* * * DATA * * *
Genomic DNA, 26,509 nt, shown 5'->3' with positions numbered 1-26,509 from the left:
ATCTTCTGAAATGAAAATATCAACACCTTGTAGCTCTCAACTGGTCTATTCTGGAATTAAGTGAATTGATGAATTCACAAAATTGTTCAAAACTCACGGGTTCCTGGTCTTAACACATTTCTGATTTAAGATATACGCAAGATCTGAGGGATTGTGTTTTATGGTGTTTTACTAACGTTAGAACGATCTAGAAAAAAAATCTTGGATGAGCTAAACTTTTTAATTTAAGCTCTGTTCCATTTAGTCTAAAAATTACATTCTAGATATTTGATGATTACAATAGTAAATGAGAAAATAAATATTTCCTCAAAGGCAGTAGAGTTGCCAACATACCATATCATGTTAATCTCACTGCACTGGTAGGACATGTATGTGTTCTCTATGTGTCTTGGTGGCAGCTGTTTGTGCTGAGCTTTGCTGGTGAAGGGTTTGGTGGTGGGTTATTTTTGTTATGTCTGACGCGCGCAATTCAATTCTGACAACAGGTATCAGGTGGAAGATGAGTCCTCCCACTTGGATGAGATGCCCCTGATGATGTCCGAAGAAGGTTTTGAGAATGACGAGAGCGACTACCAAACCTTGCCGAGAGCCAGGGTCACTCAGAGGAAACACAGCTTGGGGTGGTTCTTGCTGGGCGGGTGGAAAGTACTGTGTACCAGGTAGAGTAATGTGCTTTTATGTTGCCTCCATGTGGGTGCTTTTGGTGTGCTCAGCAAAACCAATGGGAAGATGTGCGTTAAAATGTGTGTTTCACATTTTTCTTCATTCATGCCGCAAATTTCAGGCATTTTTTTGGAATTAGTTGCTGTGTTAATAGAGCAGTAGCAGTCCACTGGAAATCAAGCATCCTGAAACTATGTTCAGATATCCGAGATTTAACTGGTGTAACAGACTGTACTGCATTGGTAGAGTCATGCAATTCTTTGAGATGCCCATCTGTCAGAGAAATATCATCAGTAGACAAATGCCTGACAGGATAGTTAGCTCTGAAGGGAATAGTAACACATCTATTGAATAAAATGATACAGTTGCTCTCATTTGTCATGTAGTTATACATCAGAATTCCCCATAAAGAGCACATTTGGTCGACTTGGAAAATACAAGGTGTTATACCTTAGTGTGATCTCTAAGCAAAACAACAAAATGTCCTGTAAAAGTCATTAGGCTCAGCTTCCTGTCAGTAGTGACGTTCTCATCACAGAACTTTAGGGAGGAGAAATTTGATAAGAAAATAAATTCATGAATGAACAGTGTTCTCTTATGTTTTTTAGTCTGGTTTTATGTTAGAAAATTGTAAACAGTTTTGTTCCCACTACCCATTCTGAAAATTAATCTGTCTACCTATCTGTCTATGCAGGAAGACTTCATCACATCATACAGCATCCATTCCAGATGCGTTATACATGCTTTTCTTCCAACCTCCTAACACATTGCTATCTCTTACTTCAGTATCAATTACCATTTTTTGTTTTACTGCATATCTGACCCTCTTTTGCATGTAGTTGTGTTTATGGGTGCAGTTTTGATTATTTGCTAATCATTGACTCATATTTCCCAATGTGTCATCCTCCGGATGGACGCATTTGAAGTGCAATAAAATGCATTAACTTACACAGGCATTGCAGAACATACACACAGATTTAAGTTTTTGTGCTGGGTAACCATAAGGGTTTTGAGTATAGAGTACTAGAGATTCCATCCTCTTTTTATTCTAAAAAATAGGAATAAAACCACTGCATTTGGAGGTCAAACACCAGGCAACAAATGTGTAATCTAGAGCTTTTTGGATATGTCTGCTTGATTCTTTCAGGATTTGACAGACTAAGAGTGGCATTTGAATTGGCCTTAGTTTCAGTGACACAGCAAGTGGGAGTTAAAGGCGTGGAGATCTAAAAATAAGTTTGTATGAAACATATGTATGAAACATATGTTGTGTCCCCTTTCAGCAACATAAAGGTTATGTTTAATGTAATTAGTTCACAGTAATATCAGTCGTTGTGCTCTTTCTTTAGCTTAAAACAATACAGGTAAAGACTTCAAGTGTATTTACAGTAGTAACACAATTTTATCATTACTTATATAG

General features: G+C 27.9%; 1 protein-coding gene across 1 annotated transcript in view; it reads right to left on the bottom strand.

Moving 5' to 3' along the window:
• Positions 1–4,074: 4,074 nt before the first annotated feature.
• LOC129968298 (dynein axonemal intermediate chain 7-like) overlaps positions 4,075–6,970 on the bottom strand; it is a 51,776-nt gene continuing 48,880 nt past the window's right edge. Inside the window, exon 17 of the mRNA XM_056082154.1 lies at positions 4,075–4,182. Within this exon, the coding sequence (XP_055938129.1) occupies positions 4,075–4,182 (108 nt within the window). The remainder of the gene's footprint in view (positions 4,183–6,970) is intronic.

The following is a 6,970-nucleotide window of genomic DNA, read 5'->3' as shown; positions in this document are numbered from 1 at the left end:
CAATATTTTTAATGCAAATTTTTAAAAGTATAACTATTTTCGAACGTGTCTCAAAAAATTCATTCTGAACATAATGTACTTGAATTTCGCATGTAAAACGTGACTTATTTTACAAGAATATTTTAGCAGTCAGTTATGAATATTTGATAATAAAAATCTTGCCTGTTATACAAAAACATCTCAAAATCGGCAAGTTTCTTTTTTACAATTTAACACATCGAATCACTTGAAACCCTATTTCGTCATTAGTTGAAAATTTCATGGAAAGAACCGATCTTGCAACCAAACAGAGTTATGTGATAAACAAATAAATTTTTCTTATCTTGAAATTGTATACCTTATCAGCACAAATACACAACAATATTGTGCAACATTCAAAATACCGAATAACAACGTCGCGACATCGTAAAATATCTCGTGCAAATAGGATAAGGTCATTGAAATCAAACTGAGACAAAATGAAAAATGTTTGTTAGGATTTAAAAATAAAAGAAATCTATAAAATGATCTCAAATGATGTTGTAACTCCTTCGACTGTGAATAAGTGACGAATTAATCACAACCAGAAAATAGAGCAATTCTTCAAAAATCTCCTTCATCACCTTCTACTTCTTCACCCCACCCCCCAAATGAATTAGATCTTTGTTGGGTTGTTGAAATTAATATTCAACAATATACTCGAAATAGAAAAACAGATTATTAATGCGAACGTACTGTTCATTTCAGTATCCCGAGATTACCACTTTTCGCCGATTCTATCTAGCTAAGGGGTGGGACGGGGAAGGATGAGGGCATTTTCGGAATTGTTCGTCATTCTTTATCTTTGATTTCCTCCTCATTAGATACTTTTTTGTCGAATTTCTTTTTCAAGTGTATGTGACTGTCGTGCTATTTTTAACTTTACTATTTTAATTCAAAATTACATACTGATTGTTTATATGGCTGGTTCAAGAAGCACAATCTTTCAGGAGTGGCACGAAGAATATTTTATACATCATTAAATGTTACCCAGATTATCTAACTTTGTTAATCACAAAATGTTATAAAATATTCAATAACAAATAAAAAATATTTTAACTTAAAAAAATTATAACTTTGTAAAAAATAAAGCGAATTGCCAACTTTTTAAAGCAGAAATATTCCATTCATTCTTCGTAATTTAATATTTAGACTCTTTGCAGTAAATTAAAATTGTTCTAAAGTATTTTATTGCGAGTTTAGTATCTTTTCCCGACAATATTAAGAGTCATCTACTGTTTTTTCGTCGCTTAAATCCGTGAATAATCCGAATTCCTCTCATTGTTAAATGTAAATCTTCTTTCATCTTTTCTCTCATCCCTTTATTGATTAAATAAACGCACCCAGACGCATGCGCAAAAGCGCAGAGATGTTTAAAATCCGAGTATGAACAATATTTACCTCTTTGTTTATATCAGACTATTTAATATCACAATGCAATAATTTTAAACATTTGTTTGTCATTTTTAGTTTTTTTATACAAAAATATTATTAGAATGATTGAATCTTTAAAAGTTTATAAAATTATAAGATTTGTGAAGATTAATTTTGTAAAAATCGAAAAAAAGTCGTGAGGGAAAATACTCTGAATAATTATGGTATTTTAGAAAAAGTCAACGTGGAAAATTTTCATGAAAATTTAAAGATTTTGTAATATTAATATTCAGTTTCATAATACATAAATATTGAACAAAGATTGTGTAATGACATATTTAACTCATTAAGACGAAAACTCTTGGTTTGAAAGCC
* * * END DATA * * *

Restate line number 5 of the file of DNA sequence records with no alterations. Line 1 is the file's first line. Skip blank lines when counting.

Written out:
• Positions 1–4,074: 4,074 nt before the first annotated feature.